Ouzts is a mad scientist of medieval meat — many of the dishes have modernist elements. For the hot Reuben terrine, a riff on the classic sandwich, Russian dressing is presented as shiny globs of creamy caviar and the pumpernickel as a tempura coating on the carrots. Slices of lamb saddle are tender and rosy. A creamy purée of hakurei turnips dotted with bright green fava beans adds a layer of umami intensity. Vegetable "lentils," spheres of juiced celery, cauliflower, and carrots, provide pops of vegetal intensity to counter the dish's richness. Carrot vermicelli is a fantastic riff on pasta, but salt and sugar is its undoing. The carrots are topped with a ragu of lamb that is so cloying and salty, not even the fatty, velvety yolk of a fried bantam egg could save it. A hulking hunk of suckling pig has skin as crisp as carnitas and a moist interior emboldened by toasted amaranth, apple, cornbread, lemon zest, and game stock.
I searched the verdure and supplements section of the menu for something, anything to give my palate a break. The restaurant's study in vegetables changes daily, as a different chef prepares each item. It's a cool concept, but the result is disjointed. During my visits, the greens were too salty, the salad too sweet, and the addition of a piece of stale bread with cheese on it was an odd choice for a vegetable plate. The assemblage was not a respite from all the meat, salt, and fat. Where is the acid on the menu?
Pastry programs in Atlanta normally are easy to pass up, but the Cockentrice's desserts — most notably the goat cheese panna cotta and chocolate génoise — are impressive. The chef responsible recently left. Let's hope the replacement can keep the momentum going.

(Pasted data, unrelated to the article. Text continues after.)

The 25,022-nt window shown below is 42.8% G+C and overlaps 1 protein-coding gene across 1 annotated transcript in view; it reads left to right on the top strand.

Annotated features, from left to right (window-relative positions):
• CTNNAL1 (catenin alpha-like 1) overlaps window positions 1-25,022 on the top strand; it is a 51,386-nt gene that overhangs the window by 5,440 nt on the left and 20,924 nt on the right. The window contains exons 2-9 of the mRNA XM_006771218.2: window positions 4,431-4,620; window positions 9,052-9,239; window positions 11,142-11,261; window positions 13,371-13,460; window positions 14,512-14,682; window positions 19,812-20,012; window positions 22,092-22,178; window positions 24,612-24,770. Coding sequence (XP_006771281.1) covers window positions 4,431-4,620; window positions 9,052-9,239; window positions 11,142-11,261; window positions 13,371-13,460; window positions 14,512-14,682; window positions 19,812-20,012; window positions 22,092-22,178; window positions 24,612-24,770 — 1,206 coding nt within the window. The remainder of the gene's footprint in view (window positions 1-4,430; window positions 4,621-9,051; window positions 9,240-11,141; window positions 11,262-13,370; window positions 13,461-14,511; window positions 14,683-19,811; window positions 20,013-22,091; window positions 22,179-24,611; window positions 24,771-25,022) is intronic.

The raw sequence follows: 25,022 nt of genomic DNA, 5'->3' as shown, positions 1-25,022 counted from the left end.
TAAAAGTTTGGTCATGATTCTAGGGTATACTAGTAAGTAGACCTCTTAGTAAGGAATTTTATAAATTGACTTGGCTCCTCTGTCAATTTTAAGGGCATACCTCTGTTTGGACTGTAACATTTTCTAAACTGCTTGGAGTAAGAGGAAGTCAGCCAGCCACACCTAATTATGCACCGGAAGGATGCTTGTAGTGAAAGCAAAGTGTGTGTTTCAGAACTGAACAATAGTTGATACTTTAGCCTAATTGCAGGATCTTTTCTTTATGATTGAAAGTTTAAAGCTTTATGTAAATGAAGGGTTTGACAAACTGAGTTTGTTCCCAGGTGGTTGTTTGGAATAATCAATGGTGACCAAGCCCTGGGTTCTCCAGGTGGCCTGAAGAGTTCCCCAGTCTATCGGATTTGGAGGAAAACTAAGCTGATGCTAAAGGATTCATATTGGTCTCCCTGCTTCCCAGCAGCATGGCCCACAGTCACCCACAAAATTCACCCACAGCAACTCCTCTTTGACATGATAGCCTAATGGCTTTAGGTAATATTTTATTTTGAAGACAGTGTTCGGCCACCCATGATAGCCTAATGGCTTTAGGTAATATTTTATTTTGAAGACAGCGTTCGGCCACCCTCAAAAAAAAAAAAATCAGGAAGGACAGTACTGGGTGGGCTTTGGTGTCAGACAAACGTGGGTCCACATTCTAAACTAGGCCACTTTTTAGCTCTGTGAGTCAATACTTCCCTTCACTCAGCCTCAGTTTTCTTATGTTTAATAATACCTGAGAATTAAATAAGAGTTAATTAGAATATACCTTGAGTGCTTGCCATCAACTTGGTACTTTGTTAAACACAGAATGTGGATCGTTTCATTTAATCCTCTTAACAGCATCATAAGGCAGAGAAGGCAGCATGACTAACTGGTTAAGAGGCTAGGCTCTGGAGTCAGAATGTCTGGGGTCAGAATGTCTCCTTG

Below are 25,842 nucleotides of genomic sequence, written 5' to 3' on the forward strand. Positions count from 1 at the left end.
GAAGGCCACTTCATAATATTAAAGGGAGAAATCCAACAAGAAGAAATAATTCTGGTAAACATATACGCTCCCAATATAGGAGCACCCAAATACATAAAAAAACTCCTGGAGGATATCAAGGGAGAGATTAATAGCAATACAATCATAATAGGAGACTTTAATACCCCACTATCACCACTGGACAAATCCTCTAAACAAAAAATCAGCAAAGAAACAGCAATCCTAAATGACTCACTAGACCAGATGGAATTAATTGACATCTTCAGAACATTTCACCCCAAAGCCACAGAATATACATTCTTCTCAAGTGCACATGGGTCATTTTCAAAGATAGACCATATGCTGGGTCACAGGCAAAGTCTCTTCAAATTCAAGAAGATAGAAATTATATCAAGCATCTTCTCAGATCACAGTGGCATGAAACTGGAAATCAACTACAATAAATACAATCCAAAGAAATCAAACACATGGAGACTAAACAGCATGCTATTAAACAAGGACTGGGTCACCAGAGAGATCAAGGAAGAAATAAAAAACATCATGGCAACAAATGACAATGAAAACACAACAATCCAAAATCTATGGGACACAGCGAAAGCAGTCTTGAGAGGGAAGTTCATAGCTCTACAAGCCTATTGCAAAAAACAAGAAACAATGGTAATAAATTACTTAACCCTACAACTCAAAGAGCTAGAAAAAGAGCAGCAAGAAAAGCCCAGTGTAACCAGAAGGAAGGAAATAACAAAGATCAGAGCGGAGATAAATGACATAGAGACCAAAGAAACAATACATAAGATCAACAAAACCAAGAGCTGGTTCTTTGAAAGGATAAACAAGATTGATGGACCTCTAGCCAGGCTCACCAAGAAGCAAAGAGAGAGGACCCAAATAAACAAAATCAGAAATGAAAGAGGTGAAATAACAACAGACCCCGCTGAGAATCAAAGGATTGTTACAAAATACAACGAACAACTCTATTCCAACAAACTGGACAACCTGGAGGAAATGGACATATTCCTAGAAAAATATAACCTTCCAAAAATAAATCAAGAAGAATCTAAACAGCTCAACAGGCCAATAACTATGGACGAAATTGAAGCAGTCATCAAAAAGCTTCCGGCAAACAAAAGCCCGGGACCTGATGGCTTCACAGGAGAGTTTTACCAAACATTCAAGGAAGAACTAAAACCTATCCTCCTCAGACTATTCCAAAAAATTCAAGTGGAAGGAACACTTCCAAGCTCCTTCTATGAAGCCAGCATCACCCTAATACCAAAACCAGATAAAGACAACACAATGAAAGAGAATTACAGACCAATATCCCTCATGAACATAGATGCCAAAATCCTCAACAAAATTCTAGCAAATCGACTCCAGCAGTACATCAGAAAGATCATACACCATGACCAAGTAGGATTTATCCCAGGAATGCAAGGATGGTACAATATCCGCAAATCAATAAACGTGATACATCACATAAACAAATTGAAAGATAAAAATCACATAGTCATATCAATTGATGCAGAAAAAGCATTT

The cocktail and wine programs lack cohesiveness and the quality I would expect at a restaurant where a meal for two can easily reach upward of $125. The bartenders are lovely, but the cocktails are often overwrought. A drink with bourbon, maple syrup, whole egg, and Spotted Trotter trimmings sounds fitting in theory but was unbalanced and weird. Smoky and fatty food doesn't need smoky and fatty drinks.
Staffing issues have not eluded the first-time restaurant owner. Ouzts says Atlanta is experiencing "a deficit of cooks" and finding the right people to execute the nuanced menu has been challenging. The front of the house, which was managed by Ouzts' sister Daisy Nagel until recently, has been a weak spot. This is especially true on busier nights when you can feel the staff's stress. Table service has been mixed. Servers seem confused, as if they are unsure what kind of service — casual versus fine dining — they are trying to execute. These shortcomings are even more amplified when you watch Ouzts, who is so focused on plating his food and running his kitchen. If only he could transfer that to his employees.
Ouzts needs to find more balance between excess and lightness. It often feels like he is speaking through his food, saying, "Look what else I can do." A restaurant cannot solely exist as a showcase. But Atlanta needs restaurants like the Cockentrice to challenge us as diners. Such creativity — even if it is unbridled — pushes us beyond the monotony of tired trends and makes us better as a restaurant town. (2 out of 5 stars)
Editor’s note: This story has been updated since its original publication to include all sources of the restaurant’s funding.